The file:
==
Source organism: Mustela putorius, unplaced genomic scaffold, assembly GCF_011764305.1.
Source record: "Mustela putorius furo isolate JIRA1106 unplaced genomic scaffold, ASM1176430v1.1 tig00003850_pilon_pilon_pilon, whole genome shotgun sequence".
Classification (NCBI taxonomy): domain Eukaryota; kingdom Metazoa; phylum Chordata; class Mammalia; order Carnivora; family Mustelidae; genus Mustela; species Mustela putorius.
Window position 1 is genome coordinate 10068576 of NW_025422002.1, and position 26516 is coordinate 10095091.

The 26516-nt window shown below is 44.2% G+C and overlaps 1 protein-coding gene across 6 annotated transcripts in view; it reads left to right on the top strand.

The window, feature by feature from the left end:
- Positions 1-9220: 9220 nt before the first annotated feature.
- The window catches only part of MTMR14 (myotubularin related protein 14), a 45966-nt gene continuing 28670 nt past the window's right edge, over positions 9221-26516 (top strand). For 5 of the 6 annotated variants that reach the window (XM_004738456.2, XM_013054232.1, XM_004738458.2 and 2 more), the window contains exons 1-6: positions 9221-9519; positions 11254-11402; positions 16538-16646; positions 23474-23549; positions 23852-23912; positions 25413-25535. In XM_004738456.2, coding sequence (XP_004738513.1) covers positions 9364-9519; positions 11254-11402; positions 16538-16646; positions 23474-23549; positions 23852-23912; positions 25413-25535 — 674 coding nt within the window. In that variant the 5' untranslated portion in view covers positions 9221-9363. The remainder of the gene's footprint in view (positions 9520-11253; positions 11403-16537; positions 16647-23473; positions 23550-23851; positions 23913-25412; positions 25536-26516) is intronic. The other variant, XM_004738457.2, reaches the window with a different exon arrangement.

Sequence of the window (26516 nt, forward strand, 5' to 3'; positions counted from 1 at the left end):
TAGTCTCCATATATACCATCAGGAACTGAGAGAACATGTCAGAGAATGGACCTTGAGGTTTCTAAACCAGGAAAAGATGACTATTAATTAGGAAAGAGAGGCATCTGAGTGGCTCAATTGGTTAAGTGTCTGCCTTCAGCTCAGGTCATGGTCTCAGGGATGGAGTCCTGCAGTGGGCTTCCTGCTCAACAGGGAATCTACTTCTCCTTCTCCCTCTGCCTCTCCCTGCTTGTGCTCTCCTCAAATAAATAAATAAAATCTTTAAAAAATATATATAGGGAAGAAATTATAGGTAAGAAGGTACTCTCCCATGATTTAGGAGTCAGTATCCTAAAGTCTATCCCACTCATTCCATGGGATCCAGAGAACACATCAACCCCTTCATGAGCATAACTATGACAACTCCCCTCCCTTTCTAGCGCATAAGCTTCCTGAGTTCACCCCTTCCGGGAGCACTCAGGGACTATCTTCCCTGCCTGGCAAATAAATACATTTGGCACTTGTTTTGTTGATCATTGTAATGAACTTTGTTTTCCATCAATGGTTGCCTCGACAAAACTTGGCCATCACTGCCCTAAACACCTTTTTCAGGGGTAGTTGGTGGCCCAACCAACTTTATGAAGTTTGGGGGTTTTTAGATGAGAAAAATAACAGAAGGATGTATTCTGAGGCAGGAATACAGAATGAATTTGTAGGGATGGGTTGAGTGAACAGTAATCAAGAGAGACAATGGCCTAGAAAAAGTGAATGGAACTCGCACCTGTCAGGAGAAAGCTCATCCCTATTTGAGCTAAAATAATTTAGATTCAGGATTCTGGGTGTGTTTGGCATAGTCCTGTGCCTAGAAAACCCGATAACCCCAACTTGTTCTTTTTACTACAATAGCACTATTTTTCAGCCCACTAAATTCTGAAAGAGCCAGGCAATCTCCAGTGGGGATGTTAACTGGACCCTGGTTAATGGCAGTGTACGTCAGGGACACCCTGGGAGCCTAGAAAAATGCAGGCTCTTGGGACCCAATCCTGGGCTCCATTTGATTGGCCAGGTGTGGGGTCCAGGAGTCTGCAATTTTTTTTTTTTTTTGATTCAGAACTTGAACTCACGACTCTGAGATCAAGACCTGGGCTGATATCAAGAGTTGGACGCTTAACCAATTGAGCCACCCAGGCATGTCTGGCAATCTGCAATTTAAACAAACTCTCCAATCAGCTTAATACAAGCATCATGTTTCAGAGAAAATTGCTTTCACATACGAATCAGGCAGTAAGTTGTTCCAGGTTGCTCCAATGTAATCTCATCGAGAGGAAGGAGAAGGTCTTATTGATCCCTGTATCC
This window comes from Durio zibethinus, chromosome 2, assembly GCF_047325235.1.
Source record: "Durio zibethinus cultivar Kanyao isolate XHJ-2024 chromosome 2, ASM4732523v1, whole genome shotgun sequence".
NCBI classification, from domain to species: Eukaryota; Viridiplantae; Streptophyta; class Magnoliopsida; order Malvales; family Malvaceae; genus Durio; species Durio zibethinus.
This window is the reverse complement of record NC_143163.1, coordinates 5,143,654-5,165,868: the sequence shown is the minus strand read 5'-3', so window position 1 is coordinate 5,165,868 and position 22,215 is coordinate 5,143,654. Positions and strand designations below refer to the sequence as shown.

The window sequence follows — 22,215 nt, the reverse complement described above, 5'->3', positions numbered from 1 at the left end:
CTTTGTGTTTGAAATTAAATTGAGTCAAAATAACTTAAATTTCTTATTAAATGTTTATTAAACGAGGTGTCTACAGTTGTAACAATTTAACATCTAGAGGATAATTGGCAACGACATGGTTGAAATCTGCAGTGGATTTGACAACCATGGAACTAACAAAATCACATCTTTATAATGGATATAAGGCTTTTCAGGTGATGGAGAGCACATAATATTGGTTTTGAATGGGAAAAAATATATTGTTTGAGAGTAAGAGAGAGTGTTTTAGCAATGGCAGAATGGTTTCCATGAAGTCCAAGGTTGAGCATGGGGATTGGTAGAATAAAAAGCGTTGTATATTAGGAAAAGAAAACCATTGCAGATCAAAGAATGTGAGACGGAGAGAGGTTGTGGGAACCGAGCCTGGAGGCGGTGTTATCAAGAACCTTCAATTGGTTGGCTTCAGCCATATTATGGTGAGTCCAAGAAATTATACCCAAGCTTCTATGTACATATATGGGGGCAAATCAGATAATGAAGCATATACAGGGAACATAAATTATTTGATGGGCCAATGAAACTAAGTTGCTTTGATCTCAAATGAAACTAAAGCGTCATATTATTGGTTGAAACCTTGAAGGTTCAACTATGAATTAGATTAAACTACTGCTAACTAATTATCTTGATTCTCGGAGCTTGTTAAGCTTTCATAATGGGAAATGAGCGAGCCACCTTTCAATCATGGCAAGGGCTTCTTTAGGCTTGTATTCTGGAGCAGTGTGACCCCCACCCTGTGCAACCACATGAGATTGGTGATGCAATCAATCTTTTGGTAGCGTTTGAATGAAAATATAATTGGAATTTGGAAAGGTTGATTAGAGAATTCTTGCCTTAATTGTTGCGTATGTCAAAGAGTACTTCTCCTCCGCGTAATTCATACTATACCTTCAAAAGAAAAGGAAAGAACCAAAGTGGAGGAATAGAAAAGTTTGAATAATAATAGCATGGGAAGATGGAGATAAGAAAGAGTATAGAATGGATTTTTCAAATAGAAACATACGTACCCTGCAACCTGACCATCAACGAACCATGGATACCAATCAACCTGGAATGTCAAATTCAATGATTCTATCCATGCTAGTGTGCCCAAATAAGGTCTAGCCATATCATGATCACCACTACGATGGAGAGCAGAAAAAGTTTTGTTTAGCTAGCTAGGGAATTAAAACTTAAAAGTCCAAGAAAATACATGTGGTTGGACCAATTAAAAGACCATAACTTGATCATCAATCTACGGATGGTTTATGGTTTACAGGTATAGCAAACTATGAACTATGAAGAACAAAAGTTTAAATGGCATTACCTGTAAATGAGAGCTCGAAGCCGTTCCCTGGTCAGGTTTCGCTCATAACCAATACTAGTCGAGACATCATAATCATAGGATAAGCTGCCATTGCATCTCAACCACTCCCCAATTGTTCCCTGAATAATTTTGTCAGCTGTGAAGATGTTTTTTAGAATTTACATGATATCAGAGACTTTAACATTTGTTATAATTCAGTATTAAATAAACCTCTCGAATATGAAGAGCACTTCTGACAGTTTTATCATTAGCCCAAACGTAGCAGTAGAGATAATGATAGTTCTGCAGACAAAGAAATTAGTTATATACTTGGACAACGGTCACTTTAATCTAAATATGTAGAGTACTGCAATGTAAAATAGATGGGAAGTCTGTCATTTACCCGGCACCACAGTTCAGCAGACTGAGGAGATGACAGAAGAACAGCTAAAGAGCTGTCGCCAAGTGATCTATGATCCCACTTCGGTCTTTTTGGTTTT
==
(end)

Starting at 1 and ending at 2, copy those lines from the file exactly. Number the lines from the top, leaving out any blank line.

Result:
Source organism: Mustela putorius, unplaced genomic scaffold, assembly GCF_011764305.1.
Source record: "Mustela putorius furo isolate JIRA1106 unplaced genomic scaffold, ASM1176430v1.1 tig00003850_pilon_pilon_pilon, whole genome shotgun sequence".